TAEM- Tell us about the awards that you received thus far in your career.
SAR- No awards so far. Never even been nominated for one. But my work gets lots of critical acclaim, readers enjoy my stories, and I’ll always take good sales figures over awards. And because the X-Men novels sold close to a quarter-million copies, I can even call myself a bestselling author!
TAEM- Tell us about The Saga of Pandora Zwieback and the story behind it.
SAR- It’s the story of Pandora Zwieback, a 16-year-old Goth who’s a major horror fangirl—and a psychiatric patient.
As I explain in the first novel, Blood Feud, for the past decade she’s been diagnosed as a paranoid schizophrenic because she’s been seeing monsters since the age of six. Coupled with her parents’ recent divorce (which had nothing to do with Pan’s problems) and the struggles of fitting in at a new school, you’d expect her to be a sullen loner…but she perseveres. She’s a happy Goth. Her parents both love her, her friends back in New York City support her—and then she meets Sebastienne “Annie” Mazarin, a 400-year-old, shape-shifting monster hunter who shows Pan that there’s nothing wrong with her, and that her “monstervision” (as Pan calls it) is a gift, not a curse. It allows her to see past the disguises worn by the monsters that have always existed in the world. And then Annie and Pan and Pan’s parents get caught in the middle of a war among rival vampire clans looking for an ultimate weapon—that just so happens to have been delivered to the horror museum that Pan’s father owns…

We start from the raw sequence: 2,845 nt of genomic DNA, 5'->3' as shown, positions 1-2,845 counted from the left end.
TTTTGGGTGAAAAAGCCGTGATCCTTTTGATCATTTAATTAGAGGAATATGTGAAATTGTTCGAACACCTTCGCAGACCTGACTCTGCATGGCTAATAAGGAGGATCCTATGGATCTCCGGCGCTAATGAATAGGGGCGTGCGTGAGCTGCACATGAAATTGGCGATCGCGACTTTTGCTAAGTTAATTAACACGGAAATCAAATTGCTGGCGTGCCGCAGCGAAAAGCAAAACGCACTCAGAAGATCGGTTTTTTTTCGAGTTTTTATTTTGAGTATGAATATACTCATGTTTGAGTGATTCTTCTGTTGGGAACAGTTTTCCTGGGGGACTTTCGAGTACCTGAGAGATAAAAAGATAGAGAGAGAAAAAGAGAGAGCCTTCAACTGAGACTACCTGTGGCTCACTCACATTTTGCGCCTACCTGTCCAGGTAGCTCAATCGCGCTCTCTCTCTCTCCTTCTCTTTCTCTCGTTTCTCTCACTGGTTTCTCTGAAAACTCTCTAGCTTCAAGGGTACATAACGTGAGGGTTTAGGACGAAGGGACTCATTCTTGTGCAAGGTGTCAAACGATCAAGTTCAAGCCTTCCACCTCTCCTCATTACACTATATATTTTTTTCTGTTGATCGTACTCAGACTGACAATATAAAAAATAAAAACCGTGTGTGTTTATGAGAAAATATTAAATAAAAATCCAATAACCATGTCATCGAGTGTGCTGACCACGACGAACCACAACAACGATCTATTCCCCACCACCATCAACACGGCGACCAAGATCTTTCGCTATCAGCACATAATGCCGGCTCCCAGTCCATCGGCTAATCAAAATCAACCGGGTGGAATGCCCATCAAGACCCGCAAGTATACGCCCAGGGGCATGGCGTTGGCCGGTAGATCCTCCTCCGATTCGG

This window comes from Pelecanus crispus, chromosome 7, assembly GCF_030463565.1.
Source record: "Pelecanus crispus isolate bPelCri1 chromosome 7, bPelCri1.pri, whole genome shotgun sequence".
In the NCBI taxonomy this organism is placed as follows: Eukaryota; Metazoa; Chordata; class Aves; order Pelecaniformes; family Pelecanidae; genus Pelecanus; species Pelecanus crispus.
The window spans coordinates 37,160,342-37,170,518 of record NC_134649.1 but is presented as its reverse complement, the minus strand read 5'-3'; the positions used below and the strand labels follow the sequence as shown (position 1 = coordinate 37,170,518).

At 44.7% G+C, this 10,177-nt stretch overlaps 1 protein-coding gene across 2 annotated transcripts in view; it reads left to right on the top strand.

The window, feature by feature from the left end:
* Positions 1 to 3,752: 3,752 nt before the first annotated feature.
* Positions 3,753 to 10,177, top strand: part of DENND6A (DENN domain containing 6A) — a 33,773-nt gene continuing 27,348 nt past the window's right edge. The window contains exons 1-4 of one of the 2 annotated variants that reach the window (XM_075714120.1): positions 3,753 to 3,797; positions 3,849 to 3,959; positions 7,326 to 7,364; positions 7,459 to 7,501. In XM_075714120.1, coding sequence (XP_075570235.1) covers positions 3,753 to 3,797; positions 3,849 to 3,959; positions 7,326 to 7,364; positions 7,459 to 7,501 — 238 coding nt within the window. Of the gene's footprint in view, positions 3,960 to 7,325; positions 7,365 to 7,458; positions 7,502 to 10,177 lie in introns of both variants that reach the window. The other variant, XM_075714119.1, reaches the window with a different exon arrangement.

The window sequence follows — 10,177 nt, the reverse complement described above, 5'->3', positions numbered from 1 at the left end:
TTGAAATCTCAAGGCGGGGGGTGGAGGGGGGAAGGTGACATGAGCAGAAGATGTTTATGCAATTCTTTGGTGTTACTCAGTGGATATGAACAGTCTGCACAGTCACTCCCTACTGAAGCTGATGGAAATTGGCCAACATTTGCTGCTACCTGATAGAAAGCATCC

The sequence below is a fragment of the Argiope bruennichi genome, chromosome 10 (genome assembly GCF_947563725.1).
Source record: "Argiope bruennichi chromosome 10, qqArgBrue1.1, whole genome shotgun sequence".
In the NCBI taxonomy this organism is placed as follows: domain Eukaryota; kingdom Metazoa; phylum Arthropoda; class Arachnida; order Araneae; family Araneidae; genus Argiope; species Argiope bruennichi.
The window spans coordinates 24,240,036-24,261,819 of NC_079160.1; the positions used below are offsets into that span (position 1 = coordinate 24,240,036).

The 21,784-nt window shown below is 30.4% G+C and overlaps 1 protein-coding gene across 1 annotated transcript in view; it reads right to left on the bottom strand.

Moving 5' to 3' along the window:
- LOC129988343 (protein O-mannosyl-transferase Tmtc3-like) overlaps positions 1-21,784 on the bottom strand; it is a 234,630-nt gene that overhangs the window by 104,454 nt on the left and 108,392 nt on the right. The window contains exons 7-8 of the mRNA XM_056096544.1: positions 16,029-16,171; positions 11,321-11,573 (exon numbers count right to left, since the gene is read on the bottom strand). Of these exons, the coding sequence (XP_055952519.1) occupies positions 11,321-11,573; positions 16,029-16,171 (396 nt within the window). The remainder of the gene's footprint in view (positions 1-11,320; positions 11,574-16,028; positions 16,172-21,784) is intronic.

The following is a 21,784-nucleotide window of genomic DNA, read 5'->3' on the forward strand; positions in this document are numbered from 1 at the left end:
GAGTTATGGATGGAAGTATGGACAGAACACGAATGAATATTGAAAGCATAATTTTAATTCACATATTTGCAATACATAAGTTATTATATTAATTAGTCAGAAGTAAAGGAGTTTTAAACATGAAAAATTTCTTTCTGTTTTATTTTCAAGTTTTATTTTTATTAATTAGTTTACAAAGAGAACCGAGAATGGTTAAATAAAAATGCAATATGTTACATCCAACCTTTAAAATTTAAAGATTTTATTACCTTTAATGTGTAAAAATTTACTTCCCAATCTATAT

The series, which includes novels and an annual comic book, is what Heartstopper, that book proposal I mentioned earlier, turned into when I started reinventing the project for YA readers. It’s a character-driven but fast-paced storyline, with what I think is an unconventional heroine.
For one thing, Pan is a little short and fairly tomboyish—she’s not some Amazonian supermodel like you’d find in comics or movies. For another, she’s not a damsel in distress, or someone who has to rely on the boy to make decisions, and she bucks the current trend among YA novels of knocking off Twilight’s love triangle setup (an overused cliché that really needs to be put to rest at this point).
She’s between boyfriends when Blood Feud opens—there are hints of a bad relationship with the last one—and meets a boy named Javier during her adventures. But he’s not a vampire or a werewolf or a time traveler or whatever—he’s a kid from the Bronx who plays shortstop on his high school baseball team, loves the Yankees, and is a major X-Men fan. (Pan, on the other hand, is a Mets fan, so there’s the conflict in their budding romance!) He’s also somewhat chivalrous, so he tries to protect Pan from the monsters…almost as much as she protects him from them.